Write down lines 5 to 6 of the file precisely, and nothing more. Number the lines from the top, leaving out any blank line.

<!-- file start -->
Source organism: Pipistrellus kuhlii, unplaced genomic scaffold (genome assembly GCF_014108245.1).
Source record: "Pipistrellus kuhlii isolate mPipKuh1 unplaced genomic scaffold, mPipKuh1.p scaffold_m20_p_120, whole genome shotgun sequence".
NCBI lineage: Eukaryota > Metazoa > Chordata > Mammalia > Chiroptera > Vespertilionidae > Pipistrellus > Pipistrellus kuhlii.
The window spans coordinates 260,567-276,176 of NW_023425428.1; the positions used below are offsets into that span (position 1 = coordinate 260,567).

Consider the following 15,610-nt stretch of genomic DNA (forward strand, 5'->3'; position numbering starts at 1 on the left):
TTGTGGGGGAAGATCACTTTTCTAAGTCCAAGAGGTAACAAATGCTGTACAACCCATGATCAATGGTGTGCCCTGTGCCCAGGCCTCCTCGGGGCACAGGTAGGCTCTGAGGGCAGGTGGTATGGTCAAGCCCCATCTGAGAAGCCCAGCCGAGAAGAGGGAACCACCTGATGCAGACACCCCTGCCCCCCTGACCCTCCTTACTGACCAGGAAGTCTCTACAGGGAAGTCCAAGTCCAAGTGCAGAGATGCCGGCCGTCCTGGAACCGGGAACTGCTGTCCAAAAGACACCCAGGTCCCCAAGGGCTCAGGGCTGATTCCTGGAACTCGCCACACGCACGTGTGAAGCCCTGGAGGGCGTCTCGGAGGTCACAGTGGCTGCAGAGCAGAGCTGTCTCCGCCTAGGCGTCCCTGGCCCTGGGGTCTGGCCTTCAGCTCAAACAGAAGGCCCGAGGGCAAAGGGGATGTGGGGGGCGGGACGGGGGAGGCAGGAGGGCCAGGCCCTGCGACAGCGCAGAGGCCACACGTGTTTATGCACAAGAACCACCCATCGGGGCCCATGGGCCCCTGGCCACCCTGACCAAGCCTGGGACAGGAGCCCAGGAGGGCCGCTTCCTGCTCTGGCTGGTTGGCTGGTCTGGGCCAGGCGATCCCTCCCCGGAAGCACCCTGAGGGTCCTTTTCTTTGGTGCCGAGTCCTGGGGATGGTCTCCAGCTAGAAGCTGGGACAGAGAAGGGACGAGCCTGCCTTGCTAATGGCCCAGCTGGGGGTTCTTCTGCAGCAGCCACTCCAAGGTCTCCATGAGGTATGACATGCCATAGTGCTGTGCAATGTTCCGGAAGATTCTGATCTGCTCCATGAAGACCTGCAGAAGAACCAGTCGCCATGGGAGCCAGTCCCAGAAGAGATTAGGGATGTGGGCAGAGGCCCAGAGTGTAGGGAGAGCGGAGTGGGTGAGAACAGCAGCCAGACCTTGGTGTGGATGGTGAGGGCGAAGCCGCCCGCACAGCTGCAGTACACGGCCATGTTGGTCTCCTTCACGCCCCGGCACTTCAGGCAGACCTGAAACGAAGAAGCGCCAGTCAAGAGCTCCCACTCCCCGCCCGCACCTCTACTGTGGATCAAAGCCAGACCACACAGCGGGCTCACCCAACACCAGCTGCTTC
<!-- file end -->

Consider the following 15,610-nt stretch of genomic DNA (forward strand, 5'->3'; position numbering starts at 1 on the left):
TTGTGGGGGAAGATCACTTTTCTAAGTCCAAGAGGTAACAAATGCTGTACAACCCATGATCAATGGTGTGCCCTGTGCCCAGGCCTCCTCGGGGCACAGGTAGGCTCTGAGGGCAGGTGGTATGGTCAAGCCCCATCTGAGAAGCCCAGCCGAGAAGAGGGAACCACCTGATGCAGACACCCCTGCCCCCCTGACCCTCCTTACTGACCAGGAAGTCTCTACAGGGAAGTCCAAGTCCAAGTGCAGAGATGCCGGCCGTCCTGGAACCGGGAACTGCTGTCCAAAAGACACCCAGGTCCCCAAGGGCTCAGGGCTGATTCCTGGAACTCGCCACACGCACGTGTGAAGCCCTGGAGGGCGTCTCGGAGGTCACAGTGGCTGCAGAGCAGAGCTGTCTCCGCCTAGGCGTCCCTGGCCCTGGGGTCTGGCCTTCAGCTCAAACAGAAGGCCCGAGGGCAAAGGGGATGTGGGGGGCGGGACGGGGGAGGCAGGAGGGCCAGGCCCTGCGACAGCGCAGAGGCCACACGTGTTTATGCACAAGAACCACCCATCGGGGCCCATGGGCCCCTGGCCACCCTGACCAAGCCTGGGACAGGAGCCCAGGAGGGCCGCTTCCTGCTCTGGCTGGTTGGCTGGTCTGGGCCAGGCGATCCCTCCCCGGAAGCACCCTGAGGGTCCTTTTCTTTGGTGCCGAGTCCTGGGGATGGTCTCCAGCTAGAAGCTGGGACAGAGAAGGGACGAGCCTGCCTTGCTAATGGCCCAGCTGGGGGTTCTTCTGCAGCAGCCACTCCAAGGTCTCCATGAGGTATGACATGCCATAGTGCTGTGCAATGTTCCGGAAGATTCTGATCTGCTCCATGAAGACCTGCAGAAGAACCAGTCGCCATGGGAGCCAGTCCCAGAAGAGATTAGGGATGTGGGCAGAGGCCCAGAGTGTAGGGAGAGCGGAGTGGGTGAGAACAGCAGCCAGACCTTGGTGTGGATGGTGAGGGCGAAGCCGCCCGCACAGCTGCAGTACACGGCCATGTTGGTCTCCTTCACGCCCCGGCACTTCAGGCAGACCTGAAACGAAGAAGCGCCAGTCAAGAGCTCCCACTCCCCGCCCGCACCTCTACTGTGGATCAAAGCCAGACCACACAGCGGGCTCACCCAACACCAGCTGCTTC